- Cooktown is a base for supplies, and you should have no problem finding most things at the supermarkets in town.
Expect to pay a premium over Cairns to eat out in Cooktown. There is a take-away/bakery at the southern end of town, which probably offers the best value, but closes early evening. If you don't take care of dinner early, you could be left with very few budget alternatives.
- 1 Jackey Jackey Thai, 152 Charlotte St, ☏ . Jackey Jackey was an historic building that used to be the general store. Now a Thai restaurant.
The pubs and clubs serve traditional pub and club fare. Expect to pay around $20+ for mains at these places.
Many of the hotels have restaurants, and there is a pizza place as well.
There are two clubs, and three pubs in Cooktown, all are located along the main strip, and you won't have any problem finding them. The Bowls Club and the RSL Club both have a similar feel, not much to tell them apart really. The Cooktown Hotel, known only as the Top Pub is the most visitor friendly. In days past the pubs had distinct clientele, but these days you should feel comfortable having a beer wherever you choose.
- Cooktown Hotel (The Top Pub). Meals 7 days, and accommodation.
- Milkwood Lodge. Six pole cabins, swimming pool on the road into Cooktown.
- 1 Sovereign Resort Hotel, 128 Charlotte St, ☏ . 2 bedroom apartments and studios. A central pool and small tropical garden. Fronts straight onto the main strip. Nice view across to water from the restaurant and balcony upstairs, worth going up there for a coffee. from $174.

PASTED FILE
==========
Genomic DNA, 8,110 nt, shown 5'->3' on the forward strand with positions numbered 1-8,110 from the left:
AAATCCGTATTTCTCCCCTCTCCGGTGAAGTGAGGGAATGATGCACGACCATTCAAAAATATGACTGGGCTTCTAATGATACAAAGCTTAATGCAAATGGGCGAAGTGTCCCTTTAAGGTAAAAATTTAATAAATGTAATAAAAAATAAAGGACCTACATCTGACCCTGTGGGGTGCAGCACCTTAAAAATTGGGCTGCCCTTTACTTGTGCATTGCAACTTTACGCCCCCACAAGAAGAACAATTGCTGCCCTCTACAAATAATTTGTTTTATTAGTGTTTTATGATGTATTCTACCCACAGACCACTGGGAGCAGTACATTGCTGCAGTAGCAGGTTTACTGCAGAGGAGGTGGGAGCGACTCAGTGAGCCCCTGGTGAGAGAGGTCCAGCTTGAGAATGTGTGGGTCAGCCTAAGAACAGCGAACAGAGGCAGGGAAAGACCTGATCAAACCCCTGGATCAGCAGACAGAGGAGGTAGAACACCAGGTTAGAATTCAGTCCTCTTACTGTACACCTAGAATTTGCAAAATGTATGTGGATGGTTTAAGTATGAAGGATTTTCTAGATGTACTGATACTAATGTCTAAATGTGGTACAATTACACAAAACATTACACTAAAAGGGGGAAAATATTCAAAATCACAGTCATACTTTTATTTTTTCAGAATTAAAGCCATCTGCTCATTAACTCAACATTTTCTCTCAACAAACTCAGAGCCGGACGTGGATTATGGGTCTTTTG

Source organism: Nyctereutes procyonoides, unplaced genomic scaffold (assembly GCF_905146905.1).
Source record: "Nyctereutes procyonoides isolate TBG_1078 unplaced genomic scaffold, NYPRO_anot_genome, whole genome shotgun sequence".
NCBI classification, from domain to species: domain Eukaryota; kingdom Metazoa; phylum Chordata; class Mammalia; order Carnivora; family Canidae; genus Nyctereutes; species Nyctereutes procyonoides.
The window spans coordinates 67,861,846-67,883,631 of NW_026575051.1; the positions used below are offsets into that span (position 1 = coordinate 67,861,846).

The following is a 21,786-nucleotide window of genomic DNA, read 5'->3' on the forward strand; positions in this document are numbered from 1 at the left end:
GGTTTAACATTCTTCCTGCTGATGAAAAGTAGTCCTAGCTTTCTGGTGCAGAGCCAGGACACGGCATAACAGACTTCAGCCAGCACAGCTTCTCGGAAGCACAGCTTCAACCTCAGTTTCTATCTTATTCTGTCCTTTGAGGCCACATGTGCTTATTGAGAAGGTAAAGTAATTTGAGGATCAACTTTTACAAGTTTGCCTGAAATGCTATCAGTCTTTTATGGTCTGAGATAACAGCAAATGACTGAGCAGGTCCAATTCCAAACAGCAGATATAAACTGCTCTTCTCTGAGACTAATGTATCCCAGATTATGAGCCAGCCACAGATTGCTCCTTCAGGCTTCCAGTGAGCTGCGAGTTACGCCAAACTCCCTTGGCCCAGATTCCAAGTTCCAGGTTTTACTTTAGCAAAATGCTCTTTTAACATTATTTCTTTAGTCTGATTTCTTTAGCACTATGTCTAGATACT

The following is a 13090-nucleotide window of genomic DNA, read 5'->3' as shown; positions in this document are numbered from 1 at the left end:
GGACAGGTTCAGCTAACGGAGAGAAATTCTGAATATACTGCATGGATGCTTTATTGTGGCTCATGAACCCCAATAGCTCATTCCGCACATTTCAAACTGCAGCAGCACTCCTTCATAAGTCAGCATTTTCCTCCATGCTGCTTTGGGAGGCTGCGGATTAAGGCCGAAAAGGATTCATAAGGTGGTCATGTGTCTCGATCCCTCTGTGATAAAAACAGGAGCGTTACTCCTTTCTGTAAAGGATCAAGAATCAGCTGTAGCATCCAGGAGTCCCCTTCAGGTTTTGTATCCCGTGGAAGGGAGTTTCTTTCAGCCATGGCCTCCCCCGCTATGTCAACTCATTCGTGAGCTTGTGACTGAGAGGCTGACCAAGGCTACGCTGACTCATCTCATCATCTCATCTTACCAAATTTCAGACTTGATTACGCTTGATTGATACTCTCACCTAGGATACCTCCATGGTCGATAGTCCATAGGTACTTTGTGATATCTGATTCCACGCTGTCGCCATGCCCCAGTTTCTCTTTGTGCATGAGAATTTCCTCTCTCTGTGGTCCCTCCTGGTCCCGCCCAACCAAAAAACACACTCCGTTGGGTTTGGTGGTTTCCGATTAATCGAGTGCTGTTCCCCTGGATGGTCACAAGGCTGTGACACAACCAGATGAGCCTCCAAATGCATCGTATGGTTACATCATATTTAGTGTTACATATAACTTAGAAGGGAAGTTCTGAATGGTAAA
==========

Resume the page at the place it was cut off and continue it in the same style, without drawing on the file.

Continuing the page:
If you look at brochures for Cooktown from the 1990s they will advertise beaches and swimming as features of the town, but all those references have been removed from any recently produced documentation. Finch Bay and Cherry Tree Bay both have nice beaches, and you can drive to Finch Bay, and walk to Cherry Tree Bay. Crocodiles have been sighted at times on both beaches, and marine stingers are present during the season.
Crocodiles and stingers also inhabit the creeks, take care when bushwalking during the wet, if the creeks are up over the track, don't cross them.
Take Oakey Creek Rd and follow the road to the oldest mango trees in Australia, planted between Oakey Creek and Lions Creek. Over 30 trees in a line along the road that is about 20 km off bitumen. Amazing!
To continue further north than Laura requires planning. Its possible to go into the Cape Melville National Park along tracks, with a 4wd, or return to the Peninsula Developmental Road at Lakefield, to continue north to Weipa. The road is sealed and unsealed, but should be accessible to 2wd vehicles. Its essential to check road conditions, and to accept that roads can be closed quickly due to rising water at creek crossings.
At Cooktown you are still 900 km from the top of Australia at Cape York.